Belleville Police opt not to charge correctional officer after mishandling of gun

Millhaven and Bath Institutions, located in Loyalist Township, just west of Kingston. Photo by John Andrew.

A correctional officer who previously worked at Millhaven Institution in Bath, Ontario will not be facing charges after he mistakenly left his duty weapon – a handgun – unattended in a washroom at Belleville General Hospital (BGH) earlier this year.

In April of this year, the Correctional Service of Canada (CSC) and the Belleville Police Service both confirmed that a correctional officer with Millhaven Institution had left his firearm in the washroom at BGH after taking it off to use the facilities. The officer was at the hospital on Tuesday, April 8, 2022, accompanying an inmate. Correctional officers are permitted to carry a firearm when taking an inmate off CSC property. The officer failed to retrieve his weapon following his use of the facilities; however, the missing weapon was not discovered until the officer returned with the inmate to Millhaven Institution, a maximum security prison that can house over 400 inmates. Upon checking back into the prison the same day, the officer realized the gun was missing. Belleville Police were contacted and subsequently retrieved the firearm, which was then returned to Millhaven.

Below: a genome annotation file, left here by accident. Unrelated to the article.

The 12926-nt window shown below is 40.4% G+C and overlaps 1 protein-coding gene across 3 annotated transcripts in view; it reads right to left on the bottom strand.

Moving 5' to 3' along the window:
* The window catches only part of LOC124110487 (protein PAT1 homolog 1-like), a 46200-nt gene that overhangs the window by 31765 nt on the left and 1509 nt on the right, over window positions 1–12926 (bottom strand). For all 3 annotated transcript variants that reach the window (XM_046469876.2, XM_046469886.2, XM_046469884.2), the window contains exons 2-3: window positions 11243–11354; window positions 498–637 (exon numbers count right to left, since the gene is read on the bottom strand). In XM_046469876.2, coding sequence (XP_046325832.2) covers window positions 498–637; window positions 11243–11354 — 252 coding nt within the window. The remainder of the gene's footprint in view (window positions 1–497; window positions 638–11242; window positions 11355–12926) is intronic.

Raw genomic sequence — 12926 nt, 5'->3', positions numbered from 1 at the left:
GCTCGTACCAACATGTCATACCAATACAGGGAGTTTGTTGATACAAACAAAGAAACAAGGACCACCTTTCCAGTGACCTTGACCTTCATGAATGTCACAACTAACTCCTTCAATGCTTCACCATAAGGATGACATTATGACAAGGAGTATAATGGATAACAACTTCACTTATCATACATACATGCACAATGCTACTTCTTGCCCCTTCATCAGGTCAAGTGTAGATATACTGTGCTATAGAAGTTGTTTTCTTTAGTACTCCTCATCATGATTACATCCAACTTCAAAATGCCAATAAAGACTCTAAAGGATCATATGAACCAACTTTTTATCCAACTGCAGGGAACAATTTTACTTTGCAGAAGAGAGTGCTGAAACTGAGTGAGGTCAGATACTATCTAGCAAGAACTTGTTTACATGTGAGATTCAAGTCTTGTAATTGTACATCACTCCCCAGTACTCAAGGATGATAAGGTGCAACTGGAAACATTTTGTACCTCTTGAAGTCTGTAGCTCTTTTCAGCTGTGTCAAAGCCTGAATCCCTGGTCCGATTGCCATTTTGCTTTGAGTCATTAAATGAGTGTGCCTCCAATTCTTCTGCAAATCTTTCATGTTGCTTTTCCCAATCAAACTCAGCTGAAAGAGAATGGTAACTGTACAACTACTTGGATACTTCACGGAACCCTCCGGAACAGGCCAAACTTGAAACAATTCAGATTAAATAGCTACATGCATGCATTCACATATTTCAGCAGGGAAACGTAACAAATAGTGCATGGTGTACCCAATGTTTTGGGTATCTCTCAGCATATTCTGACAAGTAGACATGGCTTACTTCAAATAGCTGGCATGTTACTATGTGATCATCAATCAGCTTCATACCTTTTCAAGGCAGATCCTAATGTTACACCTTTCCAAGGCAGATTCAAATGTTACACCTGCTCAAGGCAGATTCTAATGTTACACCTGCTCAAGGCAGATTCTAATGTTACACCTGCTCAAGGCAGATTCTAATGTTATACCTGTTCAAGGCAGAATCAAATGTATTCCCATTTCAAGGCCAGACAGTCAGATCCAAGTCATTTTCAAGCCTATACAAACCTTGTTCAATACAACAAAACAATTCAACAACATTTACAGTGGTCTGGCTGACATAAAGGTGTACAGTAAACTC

At the time, CSC indicated they were aware of the incident, which they were “taking very seriously” and “investigating.”

“Our employees are expected to act according to legal and ethical standards and are subject to the rules of professional conduct and code of discipline as outlined in Commissioner’s Directive 060 – Code of Discipline,” CSC Regional Communications Manager Michael Shrider said in April. “Disciplinary investigations take place to review the conduct of individual employees when there is evidence of a breach of CSC’s professional standards and Code of Conduct.”

Shrider also indicated that, should they choose to do so, Belleville Police might file criminal charges against the correctional officer in question if warranted. For their part, Belleville Police did not immediately respond to inquiries for comment at the time.

According to sources (who will remain anonymous), the correctional officer in question remains on a paid leave from his duties with CSC and has not received any charges or disciplinary actions. Indeed, according to Belleville Police, law enforcement seems to have put the case to rest.

“After investigation it has been determined that no criminal charges are going to be pursued by the Belleville Police Service and any possible disciplinary actions will be by the employers,” Staff Sgt. Mike Kiley of the Belleville Police Service said in an email to Kingstonist.

When pushed for further detail on why charges were not being pursued, Kiley said, “After investigation, it was determined criminal charges were not applicable.” He indicated he was unable to say anything further on the matter.

In terms of whether the Correctional Officer had received any disciplinary actions through his employer, such as a suspension from work or a written report on his record, CSC said the matter remains under investigation but is also private.

“The Correctional Service of Canada (CSC) continues to investigate. For privacy reasons, CSC cannot comment on specific information regarding disciplinary action that has been or will be taken against this employee,” Shrider said in an email to Kingstonist.

To shed light on why Belleville Police felt charges under the Criminal Code against the officer were not warranted, Kingstonist spoke with a number of local criminal law experts.